The Playing Field

There are presently 17 recognized soccer laws that must be followed to play in any professional or international competition. These are what they are:

The Playing Field

Artificial turf or natural grass can be used for soccer, but the surface must be green. Two short goal lines and two long-touch lines must be clearly defined, and the field must be rectangular. The midway line, which extends from the middle of each touchline, divides the area in half. The midway line has a designated center point with a 10-yard radius encircled by a lined center circle. This circle must remain empty for the possessing team’s kickoff. The goal line’s length must be shorter than the touch line’s.

The permitted lengths are:
Touchline: 90 meters (100 yards) at a minimum and 120 meters at a maximum (130 yards)
Minimum 45 meters (50 yards), maximum 90 meters (goal line) (100 yds).
A goal eight yards wide and in the middle of the goal line is located at each end of the field.
The goal box is six yards out onto the field (perpendicular to the goal line) and six yards from each goal post along the goal line.
The penalty box is a rectangular area 18 yards from each goal post along the goal line and 18 yards into the field (perpendicular to the goal line).
A corner flag that is five feet tall is located in each of the field’s four corners.

The Round

A soccer ball must be round and made of leather or material that is functionally equivalent. Its diameter must fall between 27 and 28 inches. This restriction only applies to games that have been officially sanctioned because youth leagues frequently use smaller ball that is more appropriate for kids.

The number of participants

Typically, 11 players on each team make up a match. The eleven-player total includes the goalie. A team forfeits a game if they cannot field at least seven players by the start of the competition. In youth leagues, when smaller teams are employed as a growth tool, it’s common to see teams with fewer than 11 players on each side. Except for friendly matches, three replacements are typically allowed each round in FIFA-sanctioned games. Most young leagues permit an infinite number of substitutes, provided that they are noted on the game card in advance of the game; otherwise, those players are ineligible. Substances are permitted only at the halfway point, with the referee’s permission, and after the player being replaced has left the field. During a break in play, the goalie may be replaced by anyone on the field or any eligible substitute on the bench.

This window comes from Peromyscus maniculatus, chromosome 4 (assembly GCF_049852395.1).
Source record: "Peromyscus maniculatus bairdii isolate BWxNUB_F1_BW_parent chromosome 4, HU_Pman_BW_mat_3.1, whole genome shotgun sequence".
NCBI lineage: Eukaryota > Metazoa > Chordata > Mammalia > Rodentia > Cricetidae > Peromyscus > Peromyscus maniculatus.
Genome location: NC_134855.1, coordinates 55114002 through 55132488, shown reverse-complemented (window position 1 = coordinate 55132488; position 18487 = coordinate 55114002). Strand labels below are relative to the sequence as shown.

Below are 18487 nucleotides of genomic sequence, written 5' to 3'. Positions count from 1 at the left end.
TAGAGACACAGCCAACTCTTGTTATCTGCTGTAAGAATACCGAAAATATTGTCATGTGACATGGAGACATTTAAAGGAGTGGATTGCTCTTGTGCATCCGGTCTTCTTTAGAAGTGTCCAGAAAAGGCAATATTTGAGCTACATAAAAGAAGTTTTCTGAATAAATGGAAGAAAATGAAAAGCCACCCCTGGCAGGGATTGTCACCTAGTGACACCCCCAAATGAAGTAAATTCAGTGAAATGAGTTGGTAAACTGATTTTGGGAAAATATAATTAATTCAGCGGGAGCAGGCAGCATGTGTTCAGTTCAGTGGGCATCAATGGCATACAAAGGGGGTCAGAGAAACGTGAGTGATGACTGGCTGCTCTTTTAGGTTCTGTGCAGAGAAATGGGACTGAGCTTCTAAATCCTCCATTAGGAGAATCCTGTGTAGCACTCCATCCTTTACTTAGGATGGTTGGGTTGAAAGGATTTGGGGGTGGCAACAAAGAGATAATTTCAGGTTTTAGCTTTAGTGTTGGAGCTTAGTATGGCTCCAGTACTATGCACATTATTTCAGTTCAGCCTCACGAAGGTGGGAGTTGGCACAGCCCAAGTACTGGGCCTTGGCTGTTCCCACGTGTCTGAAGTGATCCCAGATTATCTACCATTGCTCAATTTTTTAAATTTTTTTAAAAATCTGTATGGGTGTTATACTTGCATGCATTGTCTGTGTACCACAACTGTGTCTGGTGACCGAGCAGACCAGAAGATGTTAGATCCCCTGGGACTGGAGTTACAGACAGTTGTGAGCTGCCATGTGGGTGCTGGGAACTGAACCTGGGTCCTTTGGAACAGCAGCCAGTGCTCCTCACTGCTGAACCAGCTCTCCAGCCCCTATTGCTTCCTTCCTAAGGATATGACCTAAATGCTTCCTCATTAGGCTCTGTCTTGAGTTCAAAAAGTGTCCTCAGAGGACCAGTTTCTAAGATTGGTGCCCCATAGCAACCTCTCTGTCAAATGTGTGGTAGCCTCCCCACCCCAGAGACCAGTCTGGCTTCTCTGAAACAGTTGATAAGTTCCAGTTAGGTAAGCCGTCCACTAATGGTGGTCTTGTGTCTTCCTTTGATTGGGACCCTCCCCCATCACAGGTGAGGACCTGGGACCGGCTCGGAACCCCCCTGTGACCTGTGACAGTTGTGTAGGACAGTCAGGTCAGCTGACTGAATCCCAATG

The Players’ Gear

Each player must wear a shirt, shorts, shin guards, socks, and cleats before the game. The socks must entirely hide the shin protectors. When a player’s equipment is deemed subpar by the referee, the player may be kicked off until the problem is fixed.

The arbitrator

The referee is in charge of the pitch, and his word is final. You risk greater punishment for dissent if you contest a referee’s ruling.

The auxiliary officials

The assistant referees’ primary duty is to support the referee in carrying out his duties, which includes waving a flag to indicate when the ball leaves play, when a player is fouled, or when a player is offside.

The length of the game

A soccer game consists of two 45-minute halves, with the referee having the option to extend either at their discretion. A half-time interval that cannot be more than 15 minutes separates the halves. The additional time usually reflects how much time was lost to substitutions and injuries, as determined by the referee. After each 45-minute quarter, the amount of extra time is declared and indicated on the half line. Even though a soccer match must stop at a certain point, the referee ultimately decides when to do so.